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6 Benefits of Weight Training for Women


Q; I’m a personal trainer, and I get a lot of resistance from potential female clients who think that increasing their muscle mass will have no real benefits. How can I answer them?

A: Increasing your muscle and bone mass offers myriad health benefits. The very extreme muscular women you may have seen have had hormone “support” to build their overblown muscles—better known as “East German acupuncture.”

Here’s what you should tell those who frown on gaining a few kilos of muscle mass:

1) The more muscle and bone mass you have, the greater the acid-buffering power you create; that is, you now have more protein, potassium, magnesium and calcium to buffer the acidity in your body. The more alkaline you are, the greater the endurance potential of your body and the greater your immune power, thus the better your chances of surviving cancer or the swine flu.

2) According to research out of Tufts University, the greater your muscle mass, the greater your longevity potential. It is, in fact, the number-one biomarker of longevity, a far better predictor than total cholesterol or blood pressure.

3) The more muscle you have, the more insulin receptor sites you have, and the more sensitive they are. Increased muscle prevents diabetes and metabolic syndrome. Translation: The more muscle you have, the easier it is to have low bodyfat.

4) The more muscle you have, the more you burn calories at rest. It’s estimated that for every pound of muscle you gain, you burn an extra 50 calories a day.

5) The more muscle you have, the more strength you have, which is the number-two predictor of longevity, according to the same researchers from Tufts University. Strength is always empowering. You never know when that new level of strength may come in handy.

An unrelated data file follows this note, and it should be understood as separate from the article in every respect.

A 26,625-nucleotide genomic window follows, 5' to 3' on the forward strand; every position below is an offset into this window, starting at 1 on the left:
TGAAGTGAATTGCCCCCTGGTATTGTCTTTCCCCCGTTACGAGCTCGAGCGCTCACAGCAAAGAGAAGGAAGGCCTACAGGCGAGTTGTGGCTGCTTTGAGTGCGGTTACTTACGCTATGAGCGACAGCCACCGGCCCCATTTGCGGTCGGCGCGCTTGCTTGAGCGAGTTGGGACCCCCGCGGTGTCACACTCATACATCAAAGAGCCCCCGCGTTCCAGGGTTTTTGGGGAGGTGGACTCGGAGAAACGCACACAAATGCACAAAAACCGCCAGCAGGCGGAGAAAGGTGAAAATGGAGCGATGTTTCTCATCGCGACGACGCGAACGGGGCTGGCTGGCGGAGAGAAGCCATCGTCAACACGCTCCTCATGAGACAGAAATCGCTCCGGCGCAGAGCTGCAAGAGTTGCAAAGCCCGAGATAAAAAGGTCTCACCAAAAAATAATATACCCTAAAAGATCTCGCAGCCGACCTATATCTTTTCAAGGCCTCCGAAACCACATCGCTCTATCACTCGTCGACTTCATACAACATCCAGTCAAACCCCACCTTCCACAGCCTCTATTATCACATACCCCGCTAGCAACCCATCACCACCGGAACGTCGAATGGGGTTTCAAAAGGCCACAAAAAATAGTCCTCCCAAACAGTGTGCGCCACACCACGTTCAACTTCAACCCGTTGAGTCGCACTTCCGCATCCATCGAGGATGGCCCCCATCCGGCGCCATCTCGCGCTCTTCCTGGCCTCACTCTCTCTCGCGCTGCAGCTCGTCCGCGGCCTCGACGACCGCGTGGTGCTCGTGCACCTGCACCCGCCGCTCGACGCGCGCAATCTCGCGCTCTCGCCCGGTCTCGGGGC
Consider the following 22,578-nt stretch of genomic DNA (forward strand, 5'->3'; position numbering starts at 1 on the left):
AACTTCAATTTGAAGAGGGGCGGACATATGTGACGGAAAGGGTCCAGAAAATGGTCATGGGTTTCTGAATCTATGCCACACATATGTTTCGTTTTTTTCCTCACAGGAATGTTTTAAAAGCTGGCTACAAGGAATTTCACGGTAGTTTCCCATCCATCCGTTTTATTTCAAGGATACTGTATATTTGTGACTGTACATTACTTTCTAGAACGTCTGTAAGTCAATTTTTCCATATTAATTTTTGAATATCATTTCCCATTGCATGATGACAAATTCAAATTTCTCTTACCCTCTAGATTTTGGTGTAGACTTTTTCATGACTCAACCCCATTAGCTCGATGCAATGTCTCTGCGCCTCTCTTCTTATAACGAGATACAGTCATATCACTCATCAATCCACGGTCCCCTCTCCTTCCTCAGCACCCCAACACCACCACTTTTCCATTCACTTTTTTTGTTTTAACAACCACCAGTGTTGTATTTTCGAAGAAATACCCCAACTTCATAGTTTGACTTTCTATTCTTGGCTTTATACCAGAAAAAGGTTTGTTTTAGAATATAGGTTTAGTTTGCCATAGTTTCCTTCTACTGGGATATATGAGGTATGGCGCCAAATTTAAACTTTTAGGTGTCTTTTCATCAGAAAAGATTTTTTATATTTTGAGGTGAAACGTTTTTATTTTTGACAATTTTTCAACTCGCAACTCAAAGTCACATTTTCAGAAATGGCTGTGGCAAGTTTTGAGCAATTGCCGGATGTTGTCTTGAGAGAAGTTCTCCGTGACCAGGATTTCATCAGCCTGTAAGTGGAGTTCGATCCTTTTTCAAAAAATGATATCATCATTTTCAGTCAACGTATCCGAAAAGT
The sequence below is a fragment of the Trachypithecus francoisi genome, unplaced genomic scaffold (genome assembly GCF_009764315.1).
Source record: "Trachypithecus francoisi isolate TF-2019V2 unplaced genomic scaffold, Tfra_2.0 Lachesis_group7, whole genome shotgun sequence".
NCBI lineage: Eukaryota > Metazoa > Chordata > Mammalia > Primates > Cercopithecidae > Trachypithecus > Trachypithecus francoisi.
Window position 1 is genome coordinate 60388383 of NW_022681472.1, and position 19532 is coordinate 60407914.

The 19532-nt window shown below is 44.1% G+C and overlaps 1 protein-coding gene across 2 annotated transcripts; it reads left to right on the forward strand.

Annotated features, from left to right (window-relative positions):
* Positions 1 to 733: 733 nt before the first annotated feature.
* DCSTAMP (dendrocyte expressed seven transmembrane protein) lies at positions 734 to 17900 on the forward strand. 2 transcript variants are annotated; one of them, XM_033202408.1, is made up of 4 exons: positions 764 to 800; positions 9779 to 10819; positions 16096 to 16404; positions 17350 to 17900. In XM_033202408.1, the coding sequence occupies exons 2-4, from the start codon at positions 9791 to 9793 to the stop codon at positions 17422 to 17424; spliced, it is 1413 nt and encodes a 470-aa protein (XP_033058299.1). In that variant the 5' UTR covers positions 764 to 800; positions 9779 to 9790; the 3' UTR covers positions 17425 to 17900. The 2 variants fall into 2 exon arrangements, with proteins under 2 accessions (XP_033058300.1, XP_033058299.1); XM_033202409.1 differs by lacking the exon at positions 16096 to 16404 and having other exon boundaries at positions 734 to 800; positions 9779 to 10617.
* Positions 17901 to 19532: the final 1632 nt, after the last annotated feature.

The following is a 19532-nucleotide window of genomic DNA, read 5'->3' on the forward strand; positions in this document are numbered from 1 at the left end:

6) In my 30 years of experience as a strength coach, for every pound of lean tissue gained, there was an equal amount of bodyfat loss. In other words, the body composition changed dramatically. For example, a female executive weighing in at 132 pounds with 20 percent bodyfat has about 25 pounds of fat. So if she gains about eight pounds of muscle mass and loses eight pounds of fat at the same time in 10 weeks, her bodyfat will be 13 percent at the end of the 10 weeks. Her body will look tremendously better.

Editor’s note: Charles Poliquin is recognized as one of the world’s most suc-cessful strength coaches, having coached Olympic med-alists in 12 different sports, including the U.S. women’s track-and-field team for the 2000 Olympics. He’s spent years researching European journals (he’s fluent in English, French and German) and speaking with other coaches and scientists in his quest to optimize training methods. For more on his books, seminars and methods, visit www.CharlesPoliquin.net.  IM

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